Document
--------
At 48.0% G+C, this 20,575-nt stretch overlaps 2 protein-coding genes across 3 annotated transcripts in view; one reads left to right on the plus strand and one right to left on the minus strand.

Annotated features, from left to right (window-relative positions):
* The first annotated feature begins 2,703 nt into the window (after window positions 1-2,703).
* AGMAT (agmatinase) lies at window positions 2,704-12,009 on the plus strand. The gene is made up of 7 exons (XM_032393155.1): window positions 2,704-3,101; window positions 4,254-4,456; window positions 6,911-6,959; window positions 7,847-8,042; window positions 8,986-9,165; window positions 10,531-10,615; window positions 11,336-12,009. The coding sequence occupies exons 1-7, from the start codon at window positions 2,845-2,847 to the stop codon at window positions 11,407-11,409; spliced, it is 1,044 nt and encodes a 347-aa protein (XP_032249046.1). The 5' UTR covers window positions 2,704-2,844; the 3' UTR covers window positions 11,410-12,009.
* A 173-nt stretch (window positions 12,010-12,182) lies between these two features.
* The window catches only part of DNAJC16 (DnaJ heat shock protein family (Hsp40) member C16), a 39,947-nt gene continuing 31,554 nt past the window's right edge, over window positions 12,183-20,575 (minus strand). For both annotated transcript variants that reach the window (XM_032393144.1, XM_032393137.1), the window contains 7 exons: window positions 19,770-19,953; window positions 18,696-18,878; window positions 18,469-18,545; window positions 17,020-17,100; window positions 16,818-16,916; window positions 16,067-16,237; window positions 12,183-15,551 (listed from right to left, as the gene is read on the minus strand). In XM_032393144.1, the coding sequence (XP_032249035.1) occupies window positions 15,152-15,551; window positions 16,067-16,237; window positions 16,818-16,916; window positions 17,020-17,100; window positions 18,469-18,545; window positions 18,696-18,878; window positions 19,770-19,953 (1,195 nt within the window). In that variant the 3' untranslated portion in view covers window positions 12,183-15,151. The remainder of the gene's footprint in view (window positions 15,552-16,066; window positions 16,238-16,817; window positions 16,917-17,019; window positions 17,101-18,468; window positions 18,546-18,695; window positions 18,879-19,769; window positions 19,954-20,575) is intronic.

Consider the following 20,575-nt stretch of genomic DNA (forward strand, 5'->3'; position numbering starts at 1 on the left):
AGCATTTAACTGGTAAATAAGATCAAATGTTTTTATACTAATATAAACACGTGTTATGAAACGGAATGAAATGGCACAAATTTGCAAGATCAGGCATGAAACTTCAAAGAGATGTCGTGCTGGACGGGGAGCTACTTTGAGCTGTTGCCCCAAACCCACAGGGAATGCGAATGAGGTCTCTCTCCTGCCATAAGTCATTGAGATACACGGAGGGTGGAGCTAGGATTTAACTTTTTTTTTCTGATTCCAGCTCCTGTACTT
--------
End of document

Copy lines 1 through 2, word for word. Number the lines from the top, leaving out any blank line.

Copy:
At 48.0% G+C, this 20,575-nt stretch overlaps 2 protein-coding genes across 3 annotated transcripts in view; one reads left to right on the plus strand and one right to left on the minus strand.

Annotated features, from left to right (window-relative positions):